The reason Kennedy did it
Senator Kennedy is a superb politician. More than that, he's what is sometimes called a political animal. That is, he possesses a particularly good feel for how to take actions in public life that will be favorable to himself.
Thus, this conclusion is inescapable: The real reason Kennedy decided to defer his presidential bid was because he sensed the likelihood that he would be defeated if he ran in 1984.
Of course, personal reasons entered into his decision. He's a good father and his children's persuasion doubtless played an important part in his stepping out of the 1984 presidential contention.
But before the children made their plea it is understood that Kennedy was already leaning toward not running. Both his personal political antenna and his political advisers were telling him:
1. President Reagan was set to run again, and this would mean that the Republicans would have a very formidable, perhaps unbeatable, candidate - unless the economy should be in bad shape.
2. The economy would doubtless at least be improving by the fall of 1984 - and this would almost assure another four years for the incumbent President.
At the same time that Kennedy was coming to this decision another superb politician - the President - was himself coming to a parallel conclusion: Kennedy was beatable.
In fact, people close to the President were saying that Kennedy was Reagan's ''favorite'' opponent for 1984. By this, the President was understood to mean not only that Kennedy was beatable but that Kennedy was perhaps the most beatable among the current crop of possible Democratic challengers.
The Reagan view of Kennedy is said to be along these lines:
He thinks that the Massachusetts senator is immensely personable as a campaigner and quite able as a legislator. In no way does he underrate the Kennedy charm. And he sees in Kennedy a man whose speaking ability before a live audience may be unmatched by those of any other politician on the scene today - including himself.
But Reagan is said to give Kennedy less than the highest grade for performing on TV. He sees the same loud, strongly assertive Kennedy manner that goes over so well with a real audience as being too ''hot'' for television.
Reagan is said instinctively to like Kennedy, much as he differs with him philosophically. He has not had occasion to develop a personal relationship with the Massachusetts senator. But he relates well with Kennedy's bantering good humor.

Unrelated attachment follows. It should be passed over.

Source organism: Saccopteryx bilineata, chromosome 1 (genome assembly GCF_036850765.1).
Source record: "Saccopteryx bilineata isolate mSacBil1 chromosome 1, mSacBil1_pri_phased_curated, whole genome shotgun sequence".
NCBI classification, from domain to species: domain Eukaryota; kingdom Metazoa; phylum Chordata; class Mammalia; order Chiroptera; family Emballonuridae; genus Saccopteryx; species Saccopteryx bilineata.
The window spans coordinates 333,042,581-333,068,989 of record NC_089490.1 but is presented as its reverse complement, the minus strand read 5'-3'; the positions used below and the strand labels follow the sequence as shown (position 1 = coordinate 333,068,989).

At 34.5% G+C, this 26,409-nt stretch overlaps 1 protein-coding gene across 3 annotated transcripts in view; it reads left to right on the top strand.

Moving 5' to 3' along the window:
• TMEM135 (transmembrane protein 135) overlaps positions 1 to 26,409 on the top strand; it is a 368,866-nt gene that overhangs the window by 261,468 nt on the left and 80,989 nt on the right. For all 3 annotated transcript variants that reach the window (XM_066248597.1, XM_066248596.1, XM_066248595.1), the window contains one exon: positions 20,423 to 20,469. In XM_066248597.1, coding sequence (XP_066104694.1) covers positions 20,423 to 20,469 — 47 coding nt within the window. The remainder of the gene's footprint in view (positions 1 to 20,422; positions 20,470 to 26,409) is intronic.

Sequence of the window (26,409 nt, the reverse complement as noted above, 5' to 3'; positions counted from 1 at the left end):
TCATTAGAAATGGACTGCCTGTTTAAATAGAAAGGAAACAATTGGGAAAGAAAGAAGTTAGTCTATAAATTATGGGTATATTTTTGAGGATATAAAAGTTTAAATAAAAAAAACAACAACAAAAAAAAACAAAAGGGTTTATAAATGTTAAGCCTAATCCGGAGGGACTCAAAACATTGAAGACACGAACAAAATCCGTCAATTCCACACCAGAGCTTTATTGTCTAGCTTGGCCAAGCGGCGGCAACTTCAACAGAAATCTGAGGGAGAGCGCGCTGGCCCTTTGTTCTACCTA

In Kennedy the President saw a possible opponent who would be offering the voters the political philosophy completely opposite of his own - and who would be locked into that position. And this is the basic reason he would have liked to run against him.
Reagan feels the public mood still is very much along conservative lines. He sees nothing in this last election to convince him to the contrary. Therefore he liked the idea of the clearly conservative Reagan running against the clearly liberal Kennedy. And he thought with Kennedy as his opponent he would have the ideological edge with a majority of the voters.
Well, quite clearly, so did Kennedy. Thus his decision not to run.
Kennedy's informants are telling him more than just the news about the likely upturn in the economy. They are saying that while there may be signs of some turning away from the conservative mood of 1980, there is still a dominant thread of public opinion that favors less government and less government spending.
They are saying that, while Kennedy may not be the locked-in liberal that some of his critics say he is, he still would have a very difficult job to reshape his political thrust in a more conservative - and hence more acceptable - direction without appearing oppor-tunistic.
There were other reasons for Kennedy not running at this time. His imminent divorce isn't likely to help him among some of his older Roman Catholic supporters. And he obviously knows that he would have to face some kind of a media rerun of Chappaquiddick.
In any event, Kennedy is out of it. Or so it seems. Could he be dragged back in? Only if the economy moves ever downward and there is a public outcry for Kennedy and a return to the liberal approach to mending the nation's ills.